|A dedication ceremony for `Imakakoloa Hei`u high above the ocean between Pahala and Na`alehu.|
Image from Edith Kanakaloe Foundation film.
The plan is one of a number of projects being carried out by the foundation. It is called ʻImakakāloa Heiau, Elevating Hula Culture.
A film on the plan for ʻImakakāloa Heiau was presented to the public. It showed a ceremony held at the heiau in 2014. Such a ceremony had not been performed in 100 years and was dedicated to the god Laka, said the film's narrator.
The presenters at the meeting Saturday explained that the heiau is only one one of a handful of known heiau hula in existence, the other major heiau hula being on the northwestern shore of Kaua`i at Ke`e.
|Protocol is an important part of the restoration plan for the|
`Imakakoloa Heiau Hula.
Photo from Edith Kanakaole Foundation film.
The film states that the purpose of the restoration is to "elevate hula practice, to reconnect native Hawaiian practitioners to their environment and to reclaim a practice that was born and nurtured by the ancestors."
|Hula practitioners have gone to Imakakaloa Heiau.|
Photo from Editth Kanakaole Foundation
The ceremony included pohaku, four stones placed on each corner of the restoration site at ʻImakakāloa.
The presenters at Saturday's meeting talked about the importance of the view planes from the heiau, historic trails connecting ʻImakakāloa with Makanau and the relationship with the heiau hula on Kaua`i.
Current work on the heiau includes mowing and bringing out weeds from the heiau. Once the restoration plan is approved, local volunteer groups will be able to help with restoration. Halau hula are also expected to be able to travel to the heiau for ceremony and workshops, as soon as 2018.
Public input is invited by phone, email, text and mail. The plan and other documents can be accessed at www.edithkanakaolefoundation.com. See the film on the restoration on the ʻImakakāloa Heiau facebook page.
|Edmund C. Olson and Dr. Huihui Kanahele Mossman,|
who are working together to preserve the heiau hula.
Photo from Edith Kanakaole Foundation film
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POLICE NABBED SUSPECTS IN OCEAN VIEW on Thursday, recovering a stolen vehicle and arresting two after an alleged shoplifting incident at a supermarket. A 24-year-old male and his 26-year-old girlfriend are in custody.
According to Officer Aron Tomota, Ocean View’s Community Policing Officer, shortly before noon on Thursday, Ka`u police officers were called to an Ocean View grocery store, after a store employee recognized a male customer who appeared to have allegedly concealed merchandise in his back pack. The alleged suspect was already familiar to police.
Before the officers arrived on the scene, the male suspect allegedly left the area in a black Honda Civic, a car that was allegedly stolen the day before. Police were informed that the male suspect was a passenger in the vehicle, while his girlfriend was reported to be the driver.
Tomota said that police officers searched the immediate vicinity, found the Honda, and were able to identify the the female driver and her passenger, as the suspect and his girlfriend. As police tried to pull over the stolen vehicle, the female disobeyed the lawful order to pull over and stop, and began to speed away. The police judged that a chase could be unsafe for the public, but continued looking for the suspects in the Hawaiian Ocean View Estates subdivision, according to Tomata.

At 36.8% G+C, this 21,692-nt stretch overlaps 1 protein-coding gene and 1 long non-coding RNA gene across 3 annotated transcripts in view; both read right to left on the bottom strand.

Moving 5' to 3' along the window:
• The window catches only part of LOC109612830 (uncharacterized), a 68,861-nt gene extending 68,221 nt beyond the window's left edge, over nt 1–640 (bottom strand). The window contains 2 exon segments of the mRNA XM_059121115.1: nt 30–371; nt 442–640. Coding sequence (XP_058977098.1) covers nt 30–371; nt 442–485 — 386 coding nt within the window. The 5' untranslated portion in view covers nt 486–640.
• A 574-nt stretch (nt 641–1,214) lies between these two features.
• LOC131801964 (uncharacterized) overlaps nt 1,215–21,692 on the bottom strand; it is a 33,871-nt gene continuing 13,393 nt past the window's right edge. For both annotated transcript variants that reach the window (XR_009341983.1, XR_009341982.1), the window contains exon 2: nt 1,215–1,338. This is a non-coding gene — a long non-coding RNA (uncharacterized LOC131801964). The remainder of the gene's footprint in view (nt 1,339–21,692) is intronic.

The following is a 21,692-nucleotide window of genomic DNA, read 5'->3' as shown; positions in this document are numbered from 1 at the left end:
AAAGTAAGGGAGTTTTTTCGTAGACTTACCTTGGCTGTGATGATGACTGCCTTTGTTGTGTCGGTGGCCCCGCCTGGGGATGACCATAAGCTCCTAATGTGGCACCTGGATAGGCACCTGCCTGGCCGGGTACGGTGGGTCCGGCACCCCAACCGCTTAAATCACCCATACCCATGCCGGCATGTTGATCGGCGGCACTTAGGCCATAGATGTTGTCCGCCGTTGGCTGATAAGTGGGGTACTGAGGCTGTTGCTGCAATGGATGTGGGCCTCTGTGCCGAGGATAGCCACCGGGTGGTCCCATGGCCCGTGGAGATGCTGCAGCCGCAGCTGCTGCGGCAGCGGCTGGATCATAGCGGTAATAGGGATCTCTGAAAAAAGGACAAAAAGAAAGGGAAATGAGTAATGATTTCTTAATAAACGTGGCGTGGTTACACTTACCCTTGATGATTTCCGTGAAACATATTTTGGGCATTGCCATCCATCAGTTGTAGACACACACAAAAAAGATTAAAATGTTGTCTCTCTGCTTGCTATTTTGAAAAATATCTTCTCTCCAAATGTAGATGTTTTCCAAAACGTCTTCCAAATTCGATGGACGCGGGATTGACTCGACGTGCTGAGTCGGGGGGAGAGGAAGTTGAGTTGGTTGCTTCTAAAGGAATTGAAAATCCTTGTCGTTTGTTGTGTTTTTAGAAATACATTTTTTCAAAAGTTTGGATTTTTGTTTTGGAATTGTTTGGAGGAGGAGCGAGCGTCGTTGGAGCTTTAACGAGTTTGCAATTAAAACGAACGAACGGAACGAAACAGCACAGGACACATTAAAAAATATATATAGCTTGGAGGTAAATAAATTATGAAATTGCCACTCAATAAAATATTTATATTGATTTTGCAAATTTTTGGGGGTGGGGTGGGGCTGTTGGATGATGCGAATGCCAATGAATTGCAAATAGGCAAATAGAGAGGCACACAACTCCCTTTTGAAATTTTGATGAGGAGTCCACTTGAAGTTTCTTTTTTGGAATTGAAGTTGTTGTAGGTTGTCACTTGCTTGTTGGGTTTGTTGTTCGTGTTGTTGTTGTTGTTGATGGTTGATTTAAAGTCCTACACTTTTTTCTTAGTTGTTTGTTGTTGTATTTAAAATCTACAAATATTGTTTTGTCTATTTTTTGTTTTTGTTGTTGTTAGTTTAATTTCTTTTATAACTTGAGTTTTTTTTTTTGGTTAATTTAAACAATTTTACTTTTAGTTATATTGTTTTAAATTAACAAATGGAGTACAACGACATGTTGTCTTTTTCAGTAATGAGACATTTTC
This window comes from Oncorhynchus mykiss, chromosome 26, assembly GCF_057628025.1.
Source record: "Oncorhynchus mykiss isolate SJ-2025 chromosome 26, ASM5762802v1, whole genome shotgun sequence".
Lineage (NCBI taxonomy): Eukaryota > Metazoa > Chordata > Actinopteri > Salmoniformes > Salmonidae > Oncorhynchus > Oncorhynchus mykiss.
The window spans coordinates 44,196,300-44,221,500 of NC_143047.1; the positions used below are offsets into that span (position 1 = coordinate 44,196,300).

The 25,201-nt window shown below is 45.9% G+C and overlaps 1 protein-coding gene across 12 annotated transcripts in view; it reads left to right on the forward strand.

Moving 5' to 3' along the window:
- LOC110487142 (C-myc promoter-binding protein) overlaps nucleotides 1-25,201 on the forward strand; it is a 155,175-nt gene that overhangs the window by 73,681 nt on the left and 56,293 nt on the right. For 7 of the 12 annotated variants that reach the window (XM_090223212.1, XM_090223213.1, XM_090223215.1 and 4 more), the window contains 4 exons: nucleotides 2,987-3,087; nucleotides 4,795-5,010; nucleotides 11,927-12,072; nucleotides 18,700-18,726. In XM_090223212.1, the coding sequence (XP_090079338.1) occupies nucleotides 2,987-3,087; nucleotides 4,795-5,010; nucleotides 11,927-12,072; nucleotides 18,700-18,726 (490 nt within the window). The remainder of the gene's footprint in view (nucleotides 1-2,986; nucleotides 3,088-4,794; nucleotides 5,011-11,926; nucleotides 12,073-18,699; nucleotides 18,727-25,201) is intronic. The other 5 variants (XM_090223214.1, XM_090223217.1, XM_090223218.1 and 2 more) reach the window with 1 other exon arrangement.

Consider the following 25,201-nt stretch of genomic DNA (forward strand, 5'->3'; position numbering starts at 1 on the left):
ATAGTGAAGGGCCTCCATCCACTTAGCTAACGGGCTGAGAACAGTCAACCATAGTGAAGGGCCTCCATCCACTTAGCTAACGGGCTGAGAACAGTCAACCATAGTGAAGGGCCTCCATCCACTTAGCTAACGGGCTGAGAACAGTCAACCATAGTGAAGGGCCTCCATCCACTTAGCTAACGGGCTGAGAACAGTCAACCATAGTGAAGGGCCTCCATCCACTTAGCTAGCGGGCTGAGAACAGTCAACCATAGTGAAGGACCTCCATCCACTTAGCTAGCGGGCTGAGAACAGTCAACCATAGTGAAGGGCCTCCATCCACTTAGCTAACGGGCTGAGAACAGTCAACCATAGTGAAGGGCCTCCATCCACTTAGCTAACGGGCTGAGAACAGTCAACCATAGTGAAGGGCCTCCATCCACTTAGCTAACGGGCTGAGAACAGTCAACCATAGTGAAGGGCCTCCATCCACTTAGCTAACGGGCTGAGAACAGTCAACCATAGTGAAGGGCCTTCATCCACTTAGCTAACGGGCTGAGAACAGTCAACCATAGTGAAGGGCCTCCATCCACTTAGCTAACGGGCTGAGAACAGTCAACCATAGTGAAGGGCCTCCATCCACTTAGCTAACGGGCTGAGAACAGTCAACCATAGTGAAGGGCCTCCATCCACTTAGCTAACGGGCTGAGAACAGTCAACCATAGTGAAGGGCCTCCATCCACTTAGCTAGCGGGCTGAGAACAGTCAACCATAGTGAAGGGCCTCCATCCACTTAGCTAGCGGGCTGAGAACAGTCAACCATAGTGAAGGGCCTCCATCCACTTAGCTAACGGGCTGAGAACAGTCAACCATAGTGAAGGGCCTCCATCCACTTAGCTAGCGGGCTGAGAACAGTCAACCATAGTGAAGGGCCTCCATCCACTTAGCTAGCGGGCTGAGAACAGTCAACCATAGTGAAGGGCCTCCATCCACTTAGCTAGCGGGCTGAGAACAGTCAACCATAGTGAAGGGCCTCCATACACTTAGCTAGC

As the police found the Honda for the second time, the male suspect was seen leaving the vehicle and then jumping into the driver’s seat, and then driving away. By then the number of police officers involved had increased from three to five. Police searched for the vehicle and found it at a house with which police are familiar. The 24-year-old male suspect and his 26-year-old girlfriend, were both arrested.
Tomota told The Ka’u Calendar that the male suspect is in custody for shoplifting and unauthorized control of a propelled vehicle. The female suspect is in custody for unauthorized control of a propelled vehicle, driving without a valid driver’s license, no motor vehicle no-fault insurance, resisting an order to stop, and for a bench warrant. Both suspects are held for investigation. The stolen vehicle was recovered by police and is held for investigation before it can be returned to its owner.
Tomota, who has been the Community Policing Officer for Ocean View since mid-December, thanks community members for their assistance. He agreed that police were able to apprehend these victims thanks to a good tip, the fact that they know the area and were familiar with the suspects. Extensive training also helped the police outwit the suspects, he said.
“With our combined efforts and partnerships, we will continue to work to provide a safe environment, making the Big Island of Hawai`i a safe place to live, visit and conduct business,” stated Tomota.
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Edibles Wild Plants, Sun, April 2, 9 a.m. – 2 p.m., Volcano Art Center in Volcano Village. Zach Mermel offers a hands-on foray for foragers and foodies. $40/$30 VAC members plus $15 transportation fee. 967-8222
Ham Radio Operators Potluck Picnic, Sun, April 2, Manukā Park. All American Radio Emergency Service members, anyone interested in learning how to operate a ham radio and families are invited to attend. Dennis Smith, 989-3028
Celtic Harp & Story, Mon, April 3, 11 a.m., Nā‘ālehu Public Library. Patrick Ball shares his knowledge & talents. 939-2442
Painting with Peggy, Mon, April 3, 12 – 3 p.m., Volcano Art Center in Volcano Village. $20/$15 VAC members. Participants learn to approach their painting process with a new awareness and understanding of color dynamics and composition.
Volunteer Fire Department Meeting, Mon, April 3, 4 p.m., Ocean View Community Center. 939-7033